But the idea remained on the table through LaHue’s firing in July amid a reported claim under the NWSL’s anti-harassment policy. Interim GM Yael Averbuch, who played for Sky Blue in the WPS era, got the game over the finish line.

“Every game that I complete now has a little bit more of an emotional feel because I know I’m getting closer to the end,” Lloyd said in an interview last week before The Athletic’s story was published. “Obviously, playing at Red Bull Arena has been fantastic, and I’ve had friends and family coming out to those games and the fans have been amazing. But there’s going to be something really special about this particular area, Subaru Park, right in Chester across the [Commodore Barry] bridge.”

‘Honored to be a role model’

Lloyd will have a lot of family members and friends in the crowd, including from the Medford Strikers youth team she played for as a kid. And she knows many current youth players who look up to her will be in the stands too.

“I was a little girl once, and looking up to the ‘99 World Cup team, and being able to be in attendance during one of those World Cup matches at Giants Stadium [in East Rutherford, N.J.], and just seeing a packed stadium, all the fans and faces that were painted in red, white and blue,” Lloyd said. “Now I’m in that position where there’s loads of people that are looking up to me, and, you know, I feel honored to be able to be a role model, to be an inspiration. … I hope that my story can continue to resonate with people to never give up, and to have big, bold dreams, and to know that if you put your mind to anything, and you work extremely hard, that you can achieve anything you want in life.”

» READ MORE: Subaru Park to host Gotham FC’s Oct. 6 game vs. Washington Spirit as a celebration of Carli Lloyd

It will be the next-to-last, regular-season “home” game of Lloyd’s career. The finale is set for Oct. 31 at Red Bull Arena against Racing Louisville, with the playoffs to start the following weekend. (Her last U.S. national team game will be Oct. 26 against South Korea at Allianz Field in St. Paul, Minn.)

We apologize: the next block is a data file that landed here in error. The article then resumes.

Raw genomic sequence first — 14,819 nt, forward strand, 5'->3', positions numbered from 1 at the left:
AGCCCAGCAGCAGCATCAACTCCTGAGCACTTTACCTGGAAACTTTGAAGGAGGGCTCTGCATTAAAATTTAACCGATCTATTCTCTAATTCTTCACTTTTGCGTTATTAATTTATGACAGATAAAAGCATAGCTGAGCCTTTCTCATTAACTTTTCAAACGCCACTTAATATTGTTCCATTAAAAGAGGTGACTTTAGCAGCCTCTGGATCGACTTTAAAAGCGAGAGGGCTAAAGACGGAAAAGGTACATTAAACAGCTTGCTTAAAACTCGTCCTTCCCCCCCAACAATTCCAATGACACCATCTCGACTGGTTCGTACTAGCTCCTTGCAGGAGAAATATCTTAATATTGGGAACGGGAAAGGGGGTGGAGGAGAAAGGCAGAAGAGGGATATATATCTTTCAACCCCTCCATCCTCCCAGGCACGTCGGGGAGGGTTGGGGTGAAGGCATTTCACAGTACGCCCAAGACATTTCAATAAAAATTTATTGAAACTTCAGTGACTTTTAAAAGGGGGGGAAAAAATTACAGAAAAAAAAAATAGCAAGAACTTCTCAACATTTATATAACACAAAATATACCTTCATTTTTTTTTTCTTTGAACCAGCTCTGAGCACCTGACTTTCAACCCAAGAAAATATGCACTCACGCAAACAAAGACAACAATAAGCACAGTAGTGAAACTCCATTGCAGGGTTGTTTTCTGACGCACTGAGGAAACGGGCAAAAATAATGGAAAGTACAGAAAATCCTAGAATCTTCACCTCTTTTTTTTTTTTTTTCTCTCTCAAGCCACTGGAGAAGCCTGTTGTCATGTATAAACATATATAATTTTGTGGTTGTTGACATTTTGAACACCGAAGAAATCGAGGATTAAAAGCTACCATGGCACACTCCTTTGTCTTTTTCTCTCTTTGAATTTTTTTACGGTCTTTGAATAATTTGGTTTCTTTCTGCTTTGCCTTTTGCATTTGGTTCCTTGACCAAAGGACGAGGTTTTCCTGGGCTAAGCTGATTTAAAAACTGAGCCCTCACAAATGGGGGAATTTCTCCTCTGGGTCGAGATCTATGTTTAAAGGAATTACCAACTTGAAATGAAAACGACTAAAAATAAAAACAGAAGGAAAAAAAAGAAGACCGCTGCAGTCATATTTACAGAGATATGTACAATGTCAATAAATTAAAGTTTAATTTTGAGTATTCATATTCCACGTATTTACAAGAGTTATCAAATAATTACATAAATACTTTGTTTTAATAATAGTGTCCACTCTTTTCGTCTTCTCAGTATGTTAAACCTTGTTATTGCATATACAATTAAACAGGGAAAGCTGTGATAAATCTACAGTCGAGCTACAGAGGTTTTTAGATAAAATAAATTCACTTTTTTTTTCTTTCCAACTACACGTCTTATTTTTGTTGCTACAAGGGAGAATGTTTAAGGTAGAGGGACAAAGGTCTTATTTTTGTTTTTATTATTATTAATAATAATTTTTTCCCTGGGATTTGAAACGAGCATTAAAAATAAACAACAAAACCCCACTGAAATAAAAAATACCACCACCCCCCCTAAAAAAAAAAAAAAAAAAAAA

“Pretty grateful for this opportunity,” Lloyd said. “I think a lot of the players are really excited about it, some of them being from South Jersey and having a connection in the Philly/South Jersey area. So to have had the NWSL, Gotham FC and Philadelphia Union kind of put all of this together on somewhat of a short timeline is pretty awesome.”

Lloyd is one of six Gotham players who have ties to the Philadelphia metropolitan area. Defender Erica Skroski is from Galloway Township, N.J.; defender Gina Lewandowski is from Coopersburg, Pa.; midfielder Kenie Wright is from Mount Laurel, N.J.; midfielder Nicole Baxter is from Pennington, N.J., in Mercer County, and played for a youth soccer team in Bucks County; and defender Estelle Johnson played for the Independence.

In fact, Johnson played in the last club women’s soccer game to take place at Subaru Park: a 2011 WPS playoff semifinal against Boca Raton, Fla.-based MagicJack SC. That was the only game the Independence played at the venue. If she plays in this game, and she probably will, she’ll earn the unique distinction of being the only player to date to have played in consecutive pro women’s club games on that field.